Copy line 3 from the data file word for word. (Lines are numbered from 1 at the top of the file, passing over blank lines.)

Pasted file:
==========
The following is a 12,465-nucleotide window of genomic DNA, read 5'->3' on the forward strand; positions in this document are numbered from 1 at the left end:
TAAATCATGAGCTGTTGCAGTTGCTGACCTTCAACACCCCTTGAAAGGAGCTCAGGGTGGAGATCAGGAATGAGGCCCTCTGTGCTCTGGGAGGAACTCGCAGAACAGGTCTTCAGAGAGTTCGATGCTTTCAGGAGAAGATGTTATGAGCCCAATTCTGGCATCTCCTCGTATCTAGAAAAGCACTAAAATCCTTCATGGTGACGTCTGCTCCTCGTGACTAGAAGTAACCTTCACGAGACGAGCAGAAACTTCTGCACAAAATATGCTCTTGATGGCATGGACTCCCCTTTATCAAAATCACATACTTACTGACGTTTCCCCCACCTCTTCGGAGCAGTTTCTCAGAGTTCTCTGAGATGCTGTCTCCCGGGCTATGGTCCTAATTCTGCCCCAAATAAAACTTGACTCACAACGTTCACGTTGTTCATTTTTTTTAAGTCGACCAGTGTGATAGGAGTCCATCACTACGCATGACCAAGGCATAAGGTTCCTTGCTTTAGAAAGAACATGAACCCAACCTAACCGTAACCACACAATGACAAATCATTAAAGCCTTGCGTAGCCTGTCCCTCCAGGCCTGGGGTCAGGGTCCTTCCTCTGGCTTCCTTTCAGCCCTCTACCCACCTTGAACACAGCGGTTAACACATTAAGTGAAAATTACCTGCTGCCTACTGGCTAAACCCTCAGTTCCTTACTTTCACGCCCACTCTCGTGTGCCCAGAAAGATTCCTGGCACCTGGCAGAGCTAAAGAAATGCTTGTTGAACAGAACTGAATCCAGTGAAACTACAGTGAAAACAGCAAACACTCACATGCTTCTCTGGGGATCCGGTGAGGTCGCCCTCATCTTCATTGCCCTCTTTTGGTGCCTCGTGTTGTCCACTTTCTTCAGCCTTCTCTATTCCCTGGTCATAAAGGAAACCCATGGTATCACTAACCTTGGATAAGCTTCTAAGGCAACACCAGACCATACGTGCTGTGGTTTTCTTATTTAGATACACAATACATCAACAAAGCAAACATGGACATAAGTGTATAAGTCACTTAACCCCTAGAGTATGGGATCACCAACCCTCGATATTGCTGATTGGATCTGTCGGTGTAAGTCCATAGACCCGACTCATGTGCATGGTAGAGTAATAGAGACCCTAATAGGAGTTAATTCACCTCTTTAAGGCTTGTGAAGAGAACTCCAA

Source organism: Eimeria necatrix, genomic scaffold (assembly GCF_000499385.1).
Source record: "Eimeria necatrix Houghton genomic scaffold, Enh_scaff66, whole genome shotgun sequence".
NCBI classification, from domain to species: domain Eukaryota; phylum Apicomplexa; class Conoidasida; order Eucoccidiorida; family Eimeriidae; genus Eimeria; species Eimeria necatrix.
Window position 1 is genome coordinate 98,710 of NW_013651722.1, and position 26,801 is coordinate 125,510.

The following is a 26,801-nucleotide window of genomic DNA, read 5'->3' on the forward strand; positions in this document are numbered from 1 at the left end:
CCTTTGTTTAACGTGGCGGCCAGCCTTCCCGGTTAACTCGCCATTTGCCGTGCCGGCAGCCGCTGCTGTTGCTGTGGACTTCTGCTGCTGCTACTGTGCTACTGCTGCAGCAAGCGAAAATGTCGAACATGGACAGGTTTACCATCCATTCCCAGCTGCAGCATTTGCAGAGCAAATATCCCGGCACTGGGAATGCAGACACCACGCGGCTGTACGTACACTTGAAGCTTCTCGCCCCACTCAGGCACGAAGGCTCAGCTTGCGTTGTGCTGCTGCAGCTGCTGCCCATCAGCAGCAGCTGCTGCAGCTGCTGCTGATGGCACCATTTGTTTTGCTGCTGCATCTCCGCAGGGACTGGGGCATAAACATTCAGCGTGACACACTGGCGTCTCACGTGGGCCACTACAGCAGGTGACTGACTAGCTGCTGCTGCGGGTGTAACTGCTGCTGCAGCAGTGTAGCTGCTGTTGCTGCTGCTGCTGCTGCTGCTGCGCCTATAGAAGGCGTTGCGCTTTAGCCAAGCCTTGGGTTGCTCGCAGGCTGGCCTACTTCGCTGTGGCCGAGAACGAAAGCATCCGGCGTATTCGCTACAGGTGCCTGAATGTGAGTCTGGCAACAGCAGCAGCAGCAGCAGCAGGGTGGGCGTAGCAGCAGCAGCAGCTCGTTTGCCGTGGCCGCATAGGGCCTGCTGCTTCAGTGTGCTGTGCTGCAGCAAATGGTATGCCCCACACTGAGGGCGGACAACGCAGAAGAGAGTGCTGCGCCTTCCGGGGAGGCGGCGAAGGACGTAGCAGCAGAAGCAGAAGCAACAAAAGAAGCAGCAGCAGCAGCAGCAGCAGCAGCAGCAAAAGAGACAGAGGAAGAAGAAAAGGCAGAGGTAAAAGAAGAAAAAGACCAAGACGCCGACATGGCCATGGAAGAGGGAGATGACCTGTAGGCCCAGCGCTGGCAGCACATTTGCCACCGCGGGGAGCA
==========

Source organism: Eimeria necatrix, genomic scaffold (assembly GCF_000499385.1).